Marijuana sales in Oregon have been sliding since the state implemented stringent new testing rules on Oct. 1, dropping 8.5% to $29.5 million that month.
The October decline marked the first time since May that the market posted sales below $30 million, according to a new report.
The report, by Colorado-based BDS Analytics, shows the impact of the new testing rules, which the state tweaked on Dec. 2 in a bid to offset supply shortages that arose after the regulations were introduced.
The sales decline worsened in November, BDS said, based on a pool of dispensaries that report sales to the company. From September to November, same-store sales declined 21%, while some stores saw a drop of more than 60%.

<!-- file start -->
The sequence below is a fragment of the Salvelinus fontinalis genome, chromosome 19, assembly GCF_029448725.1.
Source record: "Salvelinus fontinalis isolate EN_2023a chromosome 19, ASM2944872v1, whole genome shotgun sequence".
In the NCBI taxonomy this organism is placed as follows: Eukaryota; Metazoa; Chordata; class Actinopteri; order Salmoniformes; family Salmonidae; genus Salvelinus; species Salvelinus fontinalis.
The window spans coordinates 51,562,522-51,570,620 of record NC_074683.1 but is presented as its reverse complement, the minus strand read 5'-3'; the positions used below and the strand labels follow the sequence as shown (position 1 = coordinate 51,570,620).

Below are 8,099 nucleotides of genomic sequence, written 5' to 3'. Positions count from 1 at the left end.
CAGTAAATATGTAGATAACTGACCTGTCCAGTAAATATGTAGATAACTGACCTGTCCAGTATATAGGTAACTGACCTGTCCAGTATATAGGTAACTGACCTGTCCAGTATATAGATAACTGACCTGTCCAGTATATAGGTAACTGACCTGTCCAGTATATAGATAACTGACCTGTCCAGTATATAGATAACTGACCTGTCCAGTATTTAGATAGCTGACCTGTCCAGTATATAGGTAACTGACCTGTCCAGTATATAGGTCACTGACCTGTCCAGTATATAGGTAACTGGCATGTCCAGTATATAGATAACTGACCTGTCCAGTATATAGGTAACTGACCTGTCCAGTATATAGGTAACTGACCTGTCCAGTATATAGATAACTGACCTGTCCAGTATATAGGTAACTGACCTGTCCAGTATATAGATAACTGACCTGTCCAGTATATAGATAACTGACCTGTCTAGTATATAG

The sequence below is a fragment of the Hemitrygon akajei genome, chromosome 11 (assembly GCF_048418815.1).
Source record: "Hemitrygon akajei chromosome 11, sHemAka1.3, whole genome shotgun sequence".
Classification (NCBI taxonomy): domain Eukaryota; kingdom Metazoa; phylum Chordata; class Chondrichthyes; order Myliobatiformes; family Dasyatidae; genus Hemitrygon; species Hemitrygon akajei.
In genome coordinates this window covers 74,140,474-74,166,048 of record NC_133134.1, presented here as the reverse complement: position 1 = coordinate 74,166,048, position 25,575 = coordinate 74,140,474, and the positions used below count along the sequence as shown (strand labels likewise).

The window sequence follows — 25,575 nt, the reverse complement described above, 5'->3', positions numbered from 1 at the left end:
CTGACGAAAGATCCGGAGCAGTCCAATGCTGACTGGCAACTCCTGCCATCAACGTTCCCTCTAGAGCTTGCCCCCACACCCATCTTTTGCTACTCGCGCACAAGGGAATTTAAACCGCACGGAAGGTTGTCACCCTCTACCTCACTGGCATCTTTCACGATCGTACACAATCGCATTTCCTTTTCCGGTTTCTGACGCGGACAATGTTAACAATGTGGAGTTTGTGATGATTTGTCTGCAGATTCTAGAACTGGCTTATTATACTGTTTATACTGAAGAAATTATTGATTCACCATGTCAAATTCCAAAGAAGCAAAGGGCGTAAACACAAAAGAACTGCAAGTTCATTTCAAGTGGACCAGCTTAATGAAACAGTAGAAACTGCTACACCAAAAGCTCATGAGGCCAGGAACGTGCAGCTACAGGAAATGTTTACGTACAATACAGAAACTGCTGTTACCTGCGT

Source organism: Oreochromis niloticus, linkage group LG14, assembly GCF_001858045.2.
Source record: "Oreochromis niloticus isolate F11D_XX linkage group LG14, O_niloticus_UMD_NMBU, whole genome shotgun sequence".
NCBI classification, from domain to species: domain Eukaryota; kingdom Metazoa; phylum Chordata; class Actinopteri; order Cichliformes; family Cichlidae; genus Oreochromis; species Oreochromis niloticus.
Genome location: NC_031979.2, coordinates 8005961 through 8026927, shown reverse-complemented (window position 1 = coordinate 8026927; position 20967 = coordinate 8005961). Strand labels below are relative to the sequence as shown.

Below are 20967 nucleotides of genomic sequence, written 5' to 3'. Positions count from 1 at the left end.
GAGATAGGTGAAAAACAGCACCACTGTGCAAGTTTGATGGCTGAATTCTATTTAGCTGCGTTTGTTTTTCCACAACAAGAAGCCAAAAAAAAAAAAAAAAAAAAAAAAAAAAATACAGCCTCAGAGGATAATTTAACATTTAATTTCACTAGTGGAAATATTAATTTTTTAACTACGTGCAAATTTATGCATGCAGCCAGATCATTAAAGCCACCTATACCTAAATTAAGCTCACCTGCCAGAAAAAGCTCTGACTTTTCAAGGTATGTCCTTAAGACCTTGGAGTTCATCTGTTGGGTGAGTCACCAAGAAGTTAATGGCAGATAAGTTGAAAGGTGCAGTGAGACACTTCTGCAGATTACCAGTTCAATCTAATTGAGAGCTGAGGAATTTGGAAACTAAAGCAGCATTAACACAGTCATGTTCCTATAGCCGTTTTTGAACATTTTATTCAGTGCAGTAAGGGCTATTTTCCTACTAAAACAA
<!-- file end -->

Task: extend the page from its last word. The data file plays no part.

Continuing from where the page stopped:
Hardest hit, according to the BDS report, was the edibles sector, which saw sales decline by a third, to $2 million in October from $3 million in September. That’s the lowest level since Oregon adult-use stores started selling edibles in June.
BDS’ report showed the Oregon market’s weekly sales averaged $7.6 million July through September. That number increased to $7.6 million in the first week of October, then declined in the ensuing weeks to $6.9 million, $6.1 million and $6 million. BDS attributed the spike in the first week of October to “savvy consumers (anticipating) the coming supply challenges.”
Before the Oregon Health Authority implemented the new testing rules, monthly sales had averaged $32.6 million between July and September after hitting $31.5 million in June.